VEMTC Craigieburn’s ship fire fighting prop means firefighters can train in climbing the hull to access a ship at sea, fire fighting in the cargo hold or managing operations from the captain’s bridge.

VEMTC Craigieburn’s ship fire fighting prop means firefighters can train in climbing the hull to access a ship at sea, fire fighting in the cargo hold or managing operations from the captain’s bridge.

Environmental considerations

During the design and build period MFB was acutely aware of the impact that emergency service training can have on the environment, particularly around the use of large volumes of water. For this reason, a comprehensive Environmental Management Plan was developed and implemented in conjunction with the build.

A key component of the environmental management plan was investment in a state-of-the-art water recycling and treatment facility to reduce MFB’s impact on the environment. This facility is designed to provide recycled training water to a standard equivalent of potable drinking water, ensuring an environmentally responsible approach to water use while also ensuring the safest possible training environment for firefighters and other trainees.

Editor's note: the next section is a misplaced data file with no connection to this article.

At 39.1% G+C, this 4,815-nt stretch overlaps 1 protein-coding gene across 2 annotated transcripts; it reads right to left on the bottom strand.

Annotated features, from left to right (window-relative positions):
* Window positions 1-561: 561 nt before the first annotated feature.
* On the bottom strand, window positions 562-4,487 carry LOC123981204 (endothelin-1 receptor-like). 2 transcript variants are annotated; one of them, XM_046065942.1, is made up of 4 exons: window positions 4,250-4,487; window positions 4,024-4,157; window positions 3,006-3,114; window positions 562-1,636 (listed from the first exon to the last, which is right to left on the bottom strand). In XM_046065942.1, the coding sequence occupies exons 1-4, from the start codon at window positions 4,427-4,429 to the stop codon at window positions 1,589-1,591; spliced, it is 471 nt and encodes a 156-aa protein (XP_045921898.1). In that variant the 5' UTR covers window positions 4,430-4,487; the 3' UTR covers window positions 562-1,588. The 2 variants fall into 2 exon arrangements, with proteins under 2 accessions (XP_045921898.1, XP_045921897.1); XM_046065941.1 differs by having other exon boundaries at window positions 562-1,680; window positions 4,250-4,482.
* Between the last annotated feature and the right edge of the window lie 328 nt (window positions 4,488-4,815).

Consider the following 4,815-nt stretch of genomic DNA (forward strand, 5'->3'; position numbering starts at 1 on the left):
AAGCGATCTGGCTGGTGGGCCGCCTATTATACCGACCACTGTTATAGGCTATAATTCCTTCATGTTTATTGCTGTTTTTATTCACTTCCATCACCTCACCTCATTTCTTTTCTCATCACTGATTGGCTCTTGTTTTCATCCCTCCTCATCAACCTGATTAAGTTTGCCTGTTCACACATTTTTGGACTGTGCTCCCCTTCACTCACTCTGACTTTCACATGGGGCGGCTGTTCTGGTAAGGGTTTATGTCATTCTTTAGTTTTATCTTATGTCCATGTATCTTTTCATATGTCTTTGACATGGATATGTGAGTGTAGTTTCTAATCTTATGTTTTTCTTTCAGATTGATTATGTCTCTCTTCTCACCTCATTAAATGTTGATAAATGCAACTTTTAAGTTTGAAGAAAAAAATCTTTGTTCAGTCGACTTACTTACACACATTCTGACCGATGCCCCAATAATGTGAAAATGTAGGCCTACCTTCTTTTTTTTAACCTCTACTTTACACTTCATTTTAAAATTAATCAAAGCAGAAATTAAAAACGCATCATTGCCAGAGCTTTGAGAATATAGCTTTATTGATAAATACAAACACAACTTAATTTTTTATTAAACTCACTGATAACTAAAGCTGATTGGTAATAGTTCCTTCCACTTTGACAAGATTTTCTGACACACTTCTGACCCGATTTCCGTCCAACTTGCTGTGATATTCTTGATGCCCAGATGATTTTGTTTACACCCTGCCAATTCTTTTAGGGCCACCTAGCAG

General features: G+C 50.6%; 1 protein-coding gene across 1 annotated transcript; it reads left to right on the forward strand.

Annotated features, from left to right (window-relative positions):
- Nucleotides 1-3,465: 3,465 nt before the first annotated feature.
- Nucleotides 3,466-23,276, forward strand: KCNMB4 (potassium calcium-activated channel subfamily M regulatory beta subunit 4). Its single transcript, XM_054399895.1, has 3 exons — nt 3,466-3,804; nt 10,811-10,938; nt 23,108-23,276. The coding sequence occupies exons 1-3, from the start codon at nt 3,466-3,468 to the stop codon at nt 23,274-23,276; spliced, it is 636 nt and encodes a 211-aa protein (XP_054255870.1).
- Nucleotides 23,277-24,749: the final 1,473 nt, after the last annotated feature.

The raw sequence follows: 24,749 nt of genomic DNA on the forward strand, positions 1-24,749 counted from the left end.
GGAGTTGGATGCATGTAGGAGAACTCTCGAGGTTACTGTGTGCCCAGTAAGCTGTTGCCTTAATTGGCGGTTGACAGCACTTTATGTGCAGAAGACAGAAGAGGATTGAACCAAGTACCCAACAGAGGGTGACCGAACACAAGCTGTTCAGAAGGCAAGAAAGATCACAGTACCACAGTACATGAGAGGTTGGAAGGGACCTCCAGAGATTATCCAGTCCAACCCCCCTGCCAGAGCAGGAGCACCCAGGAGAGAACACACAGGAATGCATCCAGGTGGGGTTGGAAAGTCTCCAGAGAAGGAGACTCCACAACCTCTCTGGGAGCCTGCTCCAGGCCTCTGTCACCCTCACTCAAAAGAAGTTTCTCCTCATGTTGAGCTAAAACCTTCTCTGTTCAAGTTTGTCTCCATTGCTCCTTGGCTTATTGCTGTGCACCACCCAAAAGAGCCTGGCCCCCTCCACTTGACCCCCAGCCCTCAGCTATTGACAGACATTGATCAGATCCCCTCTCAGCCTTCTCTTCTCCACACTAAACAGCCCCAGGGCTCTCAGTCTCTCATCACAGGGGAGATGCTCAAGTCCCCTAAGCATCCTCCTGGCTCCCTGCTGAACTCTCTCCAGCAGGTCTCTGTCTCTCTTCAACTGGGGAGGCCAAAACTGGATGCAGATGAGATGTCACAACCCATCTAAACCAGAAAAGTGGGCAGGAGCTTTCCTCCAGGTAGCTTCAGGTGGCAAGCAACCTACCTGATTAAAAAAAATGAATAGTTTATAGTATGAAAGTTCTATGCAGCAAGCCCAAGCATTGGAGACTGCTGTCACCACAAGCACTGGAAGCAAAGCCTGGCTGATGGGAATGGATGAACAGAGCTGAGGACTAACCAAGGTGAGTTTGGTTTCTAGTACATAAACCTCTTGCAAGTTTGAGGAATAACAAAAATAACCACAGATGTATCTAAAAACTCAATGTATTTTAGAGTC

The water recycling and treatment system captures, treats and stores all training water used on the site, as well as harvesting rain water for use in training, storing 1.6 million litres of water at any one time. The system is capable of treating up to 150 mega litres per annum. In addition, all foam residue used on site is captured via surface drainage and transferred to a 30,000 litre holding tank where it is treated and neutralised before being pumped to our waste water system (sewerage).


VEMTC Craigieburn was designed with the future in mind.

The facility is Victoria’s premier urban hot fire and specialist skills training centre and a focal point for developing emergency services operational, and leadership skills and capability for the State of Victoria’s all-hazard, all-agencies emergency management sector.

Fewer than three years since VEMTC Craigieburn commenced operations, MFB is already planning the next phase of infrastructure investment for VEMTC Craigiburn to meet future capability and capacity needs. An expansion of structural firefighting, specialist response and incident management training infrastructure will continue to deliver world-class outcomes for the communities of Melbourne and Victoria.